I attended the U.N. Commission on the Status of Women’s (CSW) annual meeting at the United Nations headquarters in New York City, earlier this spring. It was held, fittingly, during Women’s History Month in March.
It was the 60th session of the commission, which included dozens of presentations and breakout sessions over a two week period. This year’s themes were women’s empowerment and its link to sustainable development and the elimination and prevention of all forms of violence against women and girls.
The commission discussed the need for empowering women in leadership and decision-making positions, assuring all possible measures be taken to address sexual and gender-based violence, recognizing the integral relationship between a healthy environment and human rights, and ensuring protections for human rights defenders.
I attended the event as one of a handful of delegates for the San Francisco-based NGO called the Women’s Intercultural Network (WIN). My official role was to attend sessions and help WIN develop recommendations to share with local government officials and NGOs.
WIN’s recommendations to CSW included making multinational corporations more responsible for upholding the principles of the Convention on the Elimination of All Forms of Discrimination Against Women (CEDAW), which seeks to ‘make the global local’ by creating a framework for the improvement of the status of women and girls in villages, towns, and cities. One recommendation included creating a social media hastag, and eventually a broader campaign that promotes “Companies for CEDAW.” While international law does not apply to corporations generally, encouraging companies to adopt the rights guidelines outlined in the treaty on their own is a strong step towards improving women’s lives throughout the world and strengthening corporate social responsibility.
Keeping with the goal of this year’s CSW to promote better use of technology to improve the welfare of women and girls, WIN co-sponsored a panel with local Bay Area organization FemResources about the possibility of creating apps that help refugee girls stay connected with friends and family and provide them with information about available support services
A pipeline to jobs and internships for International Studies students
(want to become one? Check us out at: https://www.usfca.edu/arts-sciences/undergraduate-programs/international-studies)
In addition to representing WIN, I attended CSW to cultivate relationships that will benefit our students here at USF. As chair of the International Studies Department one of my primary goals is to build an extensive network of contacts for our students, which can help them with internships and careers after graduation. For example, I spent time speaking with one of the U.S. delegates representing the U.S. Department of Justice and her intern about the internship program through the DOJ and how the intern was finding her experience as well as representatives of the government of New Zealand on opportunities they may offer. I also met representatives of organizations such as MamaHope, the Alliance for Girls, The 50 Women Project, and the U.S. Department of Labor — all of which may be potential internship sites for students.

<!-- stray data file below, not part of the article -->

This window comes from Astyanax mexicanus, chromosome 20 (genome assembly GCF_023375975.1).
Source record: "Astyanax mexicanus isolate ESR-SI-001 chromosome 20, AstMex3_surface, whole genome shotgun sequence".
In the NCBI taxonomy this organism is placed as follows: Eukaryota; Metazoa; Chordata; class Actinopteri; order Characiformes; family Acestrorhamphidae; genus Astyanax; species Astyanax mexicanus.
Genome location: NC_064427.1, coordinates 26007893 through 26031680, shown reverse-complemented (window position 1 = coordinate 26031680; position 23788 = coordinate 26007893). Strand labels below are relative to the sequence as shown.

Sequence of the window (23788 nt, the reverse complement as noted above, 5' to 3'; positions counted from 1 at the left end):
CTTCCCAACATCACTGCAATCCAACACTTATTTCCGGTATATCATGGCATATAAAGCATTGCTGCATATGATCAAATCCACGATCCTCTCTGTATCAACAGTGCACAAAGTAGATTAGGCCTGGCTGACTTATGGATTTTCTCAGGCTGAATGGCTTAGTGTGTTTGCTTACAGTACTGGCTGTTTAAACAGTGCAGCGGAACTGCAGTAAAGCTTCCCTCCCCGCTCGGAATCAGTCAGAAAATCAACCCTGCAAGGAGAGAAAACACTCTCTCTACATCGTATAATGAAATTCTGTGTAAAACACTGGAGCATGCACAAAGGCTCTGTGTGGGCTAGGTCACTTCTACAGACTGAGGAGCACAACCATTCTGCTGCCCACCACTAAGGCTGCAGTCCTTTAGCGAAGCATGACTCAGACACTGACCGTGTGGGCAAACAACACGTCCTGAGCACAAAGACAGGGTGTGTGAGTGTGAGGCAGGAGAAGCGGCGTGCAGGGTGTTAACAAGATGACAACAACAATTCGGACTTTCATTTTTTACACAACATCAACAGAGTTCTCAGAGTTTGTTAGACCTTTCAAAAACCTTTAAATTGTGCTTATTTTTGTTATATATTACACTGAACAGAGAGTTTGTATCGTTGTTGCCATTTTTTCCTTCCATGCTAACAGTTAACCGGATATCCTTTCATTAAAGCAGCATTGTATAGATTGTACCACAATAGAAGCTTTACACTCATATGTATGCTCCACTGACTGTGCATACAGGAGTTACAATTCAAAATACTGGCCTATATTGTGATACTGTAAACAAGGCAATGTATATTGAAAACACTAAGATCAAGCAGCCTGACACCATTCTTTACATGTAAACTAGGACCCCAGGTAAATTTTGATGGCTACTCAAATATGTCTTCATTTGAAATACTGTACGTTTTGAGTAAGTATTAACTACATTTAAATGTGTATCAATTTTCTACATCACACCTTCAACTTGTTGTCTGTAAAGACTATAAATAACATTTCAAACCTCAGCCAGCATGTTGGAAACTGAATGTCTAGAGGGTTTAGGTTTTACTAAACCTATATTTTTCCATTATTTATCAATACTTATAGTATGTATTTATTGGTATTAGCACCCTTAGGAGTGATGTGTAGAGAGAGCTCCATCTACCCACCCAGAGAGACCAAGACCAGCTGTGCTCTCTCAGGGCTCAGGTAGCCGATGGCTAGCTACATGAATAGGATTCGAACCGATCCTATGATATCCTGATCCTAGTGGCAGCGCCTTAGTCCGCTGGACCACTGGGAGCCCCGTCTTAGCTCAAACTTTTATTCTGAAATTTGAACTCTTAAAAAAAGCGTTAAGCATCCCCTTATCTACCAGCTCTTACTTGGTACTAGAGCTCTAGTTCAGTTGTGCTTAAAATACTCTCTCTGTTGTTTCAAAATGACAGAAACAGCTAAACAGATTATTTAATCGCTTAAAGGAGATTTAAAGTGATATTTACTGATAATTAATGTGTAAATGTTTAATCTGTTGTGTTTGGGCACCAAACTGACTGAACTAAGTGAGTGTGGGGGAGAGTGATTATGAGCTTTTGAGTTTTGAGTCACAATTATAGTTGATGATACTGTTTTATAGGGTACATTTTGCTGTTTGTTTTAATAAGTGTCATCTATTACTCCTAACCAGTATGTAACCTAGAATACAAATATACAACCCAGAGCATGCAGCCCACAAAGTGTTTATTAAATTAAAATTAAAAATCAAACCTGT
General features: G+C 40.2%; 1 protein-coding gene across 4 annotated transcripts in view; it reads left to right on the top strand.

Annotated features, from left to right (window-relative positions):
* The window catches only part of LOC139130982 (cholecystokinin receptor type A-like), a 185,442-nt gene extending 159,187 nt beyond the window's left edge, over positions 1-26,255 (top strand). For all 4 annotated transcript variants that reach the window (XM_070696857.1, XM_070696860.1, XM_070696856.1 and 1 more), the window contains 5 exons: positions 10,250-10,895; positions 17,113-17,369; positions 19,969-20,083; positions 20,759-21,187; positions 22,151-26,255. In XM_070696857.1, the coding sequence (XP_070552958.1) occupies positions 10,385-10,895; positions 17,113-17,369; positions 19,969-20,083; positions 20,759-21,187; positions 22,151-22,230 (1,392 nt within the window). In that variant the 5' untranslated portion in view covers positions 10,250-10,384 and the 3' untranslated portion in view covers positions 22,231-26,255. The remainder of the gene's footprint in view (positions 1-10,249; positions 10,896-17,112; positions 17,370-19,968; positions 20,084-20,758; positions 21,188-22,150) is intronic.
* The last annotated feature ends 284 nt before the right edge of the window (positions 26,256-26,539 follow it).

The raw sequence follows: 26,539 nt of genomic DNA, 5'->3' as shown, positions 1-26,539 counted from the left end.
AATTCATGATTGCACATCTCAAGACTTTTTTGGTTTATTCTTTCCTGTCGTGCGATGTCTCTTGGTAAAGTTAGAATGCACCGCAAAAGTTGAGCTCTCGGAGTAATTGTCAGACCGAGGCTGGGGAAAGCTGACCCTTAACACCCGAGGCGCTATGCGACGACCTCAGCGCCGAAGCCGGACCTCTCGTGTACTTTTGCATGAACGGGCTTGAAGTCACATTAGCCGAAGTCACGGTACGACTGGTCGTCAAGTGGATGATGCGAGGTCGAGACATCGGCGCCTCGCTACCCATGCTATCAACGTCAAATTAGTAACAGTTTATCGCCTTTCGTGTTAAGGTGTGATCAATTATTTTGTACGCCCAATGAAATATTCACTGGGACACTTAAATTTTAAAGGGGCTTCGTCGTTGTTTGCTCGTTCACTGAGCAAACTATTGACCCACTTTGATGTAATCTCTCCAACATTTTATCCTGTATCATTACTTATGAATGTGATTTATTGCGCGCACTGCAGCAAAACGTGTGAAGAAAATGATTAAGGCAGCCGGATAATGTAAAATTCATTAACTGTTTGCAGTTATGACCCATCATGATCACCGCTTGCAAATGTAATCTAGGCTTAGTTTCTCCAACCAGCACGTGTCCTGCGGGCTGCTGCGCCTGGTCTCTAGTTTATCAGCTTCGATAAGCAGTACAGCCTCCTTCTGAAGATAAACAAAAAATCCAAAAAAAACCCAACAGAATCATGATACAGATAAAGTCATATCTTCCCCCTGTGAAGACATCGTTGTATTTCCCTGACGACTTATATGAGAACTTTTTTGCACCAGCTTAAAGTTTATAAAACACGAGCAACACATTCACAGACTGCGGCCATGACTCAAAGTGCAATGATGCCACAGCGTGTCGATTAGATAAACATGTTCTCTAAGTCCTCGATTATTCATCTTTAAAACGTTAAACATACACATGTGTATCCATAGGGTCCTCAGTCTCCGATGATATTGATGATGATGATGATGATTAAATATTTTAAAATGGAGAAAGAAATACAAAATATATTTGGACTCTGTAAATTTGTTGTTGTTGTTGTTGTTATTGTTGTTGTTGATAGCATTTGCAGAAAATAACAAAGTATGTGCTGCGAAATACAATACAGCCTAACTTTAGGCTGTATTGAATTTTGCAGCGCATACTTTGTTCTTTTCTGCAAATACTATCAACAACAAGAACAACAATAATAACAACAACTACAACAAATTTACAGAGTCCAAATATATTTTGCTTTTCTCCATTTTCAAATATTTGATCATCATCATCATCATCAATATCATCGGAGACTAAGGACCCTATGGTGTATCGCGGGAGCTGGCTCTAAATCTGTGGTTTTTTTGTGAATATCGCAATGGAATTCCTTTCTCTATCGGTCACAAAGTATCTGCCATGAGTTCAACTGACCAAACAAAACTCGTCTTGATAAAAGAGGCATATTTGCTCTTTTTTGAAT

Many students in our undergraduate International Studies and interdisciplinary Master’s in International Studies programs are interested in working with NGOs in the fields of human rights, women’s rights, sustainable development, and education. We also have students who hope to go on to careers in the foreign service or work for intergovernmental organizations like the UN. I was able to connect with individuals from organizations around the world and build networks that could be beneficial for my research on the development and use of international law to provide better human rights and environmental protections within states in which USF students are involved.
Leading in San Francisco
A primary focus of my work with WIN is to connect USFers to San Francisco and the Cities for CEDAW campaign. San Francisco was the first city in the U.S. to adopt the principles of CEDAW and is a leader in the campaign. Ultimately, I hope to incorporate elements of the campaign into my classes, having students work on advocacy plans to encourage other cities and the nation to adopt CEDAW. This is particularly important as the U.S. is the only industrialized country, and one of only six countries worldwide, that have not yet ratified CEDAW (the other five being Iran, Palau, Somalia, Sudan, Tonga).
During my time in New York, I spoke with other professors who, as part of their classes, bring students to CSW every year. My goal is to develop and fund a program so that USF students are able to experience CSW for themselves and actively engage with leaders from around the world on issues that are important to them.
It is one of the cornerstones of a USF education to engage with diverse communities from around the world to make change for the better. While an imperfect organization, the UN is one of the primary fora we have for true global discussion of issues that matter — both at home and abroad. Every time I attend, I am struck by the number of people there are in the world striving everyday to achieve justice and a better life for all. I hope to impart that to my students during their time at USF in the same way my colleagues and friends at CSW impart it to me.